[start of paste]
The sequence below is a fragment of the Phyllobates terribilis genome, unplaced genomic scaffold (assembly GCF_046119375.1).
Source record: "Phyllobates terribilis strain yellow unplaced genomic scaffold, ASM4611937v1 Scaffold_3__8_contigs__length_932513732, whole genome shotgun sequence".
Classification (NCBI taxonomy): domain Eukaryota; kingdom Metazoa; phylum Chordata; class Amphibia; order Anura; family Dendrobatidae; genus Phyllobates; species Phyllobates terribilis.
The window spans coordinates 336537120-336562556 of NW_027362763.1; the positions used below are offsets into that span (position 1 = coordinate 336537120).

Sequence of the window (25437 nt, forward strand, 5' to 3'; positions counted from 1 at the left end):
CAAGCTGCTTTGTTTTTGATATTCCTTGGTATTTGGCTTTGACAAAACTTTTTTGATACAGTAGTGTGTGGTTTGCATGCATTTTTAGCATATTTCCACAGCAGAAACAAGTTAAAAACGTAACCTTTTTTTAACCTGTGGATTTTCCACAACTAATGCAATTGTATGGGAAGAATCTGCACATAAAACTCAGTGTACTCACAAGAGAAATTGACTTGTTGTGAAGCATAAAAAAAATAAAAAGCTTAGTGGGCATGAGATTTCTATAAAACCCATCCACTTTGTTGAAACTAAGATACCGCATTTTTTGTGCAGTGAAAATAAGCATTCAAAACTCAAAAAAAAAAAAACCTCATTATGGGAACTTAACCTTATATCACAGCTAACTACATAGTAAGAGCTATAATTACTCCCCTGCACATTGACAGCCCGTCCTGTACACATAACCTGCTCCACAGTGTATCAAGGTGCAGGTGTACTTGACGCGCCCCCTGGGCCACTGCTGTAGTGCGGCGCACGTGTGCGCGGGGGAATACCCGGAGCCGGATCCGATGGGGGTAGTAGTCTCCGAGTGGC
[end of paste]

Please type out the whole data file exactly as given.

The sequence below is a fragment of the Phyllobates terribilis genome, unplaced genomic scaffold (assembly GCF_046119375.1).
Source record: "Phyllobates terribilis strain yellow unplaced genomic scaffold, ASM4611937v1 Scaffold_3__8_contigs__length_932513732, whole genome shotgun sequence".
Classification (NCBI taxonomy): domain Eukaryota; kingdom Metazoa; phylum Chordata; class Amphibia; order Anura; family Dendrobatidae; genus Phyllobates; species Phyllobates terribilis.
The window spans coordinates 336537120-336562556 of NW_027362763.1; the positions used below are offsets into that span (position 1 = coordinate 336537120).

Sequence of the window (25437 nt, forward strand, 5' to 3'; positions counted from 1 at the left end):
CAAGCTGCTTTGTTTTTGATATTCCTTGGTATTTGGCTTTGACAAAACTTTTTTGATACAGTAGTGTGTGGTTTGCATGCATTTTTAGCATATTTCCACAGCAGAAACAAGTTAAAAACGTAACCTTTTTTTAACCTGTGGATTTTCCACAACTAATGCAATTGTATGGGAAGAATCTGCACATAAAACTCAGTGTACTCACAAGAGAAATTGACTTGTTGTGAAGCATAAAAAAAATAAAAAGCTTAGTGGGCATGAGATTTCTATAAAACCCATCCACTTTGTTGAAACTAAGATACCGCATTTTTTGTGCAGTGAAAATAAGCATTCAAAACTCAAAAAAAAAAAAACCTCATTATGGGAACTTAACCTTATATCACAGCTAACTACATAGTAAGAGCTATAATTACTCCCCTGCACATTGACAGCCCGTCCTGTACACATAACCTGCTCCACAGTGTATCAAGGTGCAGGTGTACTTGACGCGCCCCCTGGGCCACTGCTGTAGTGCGGCGCACGTGTGCGCGGGGGAATACCCGGAGCCGGATCCGATGGGGGTAGTAGTCTCCGAGTGGC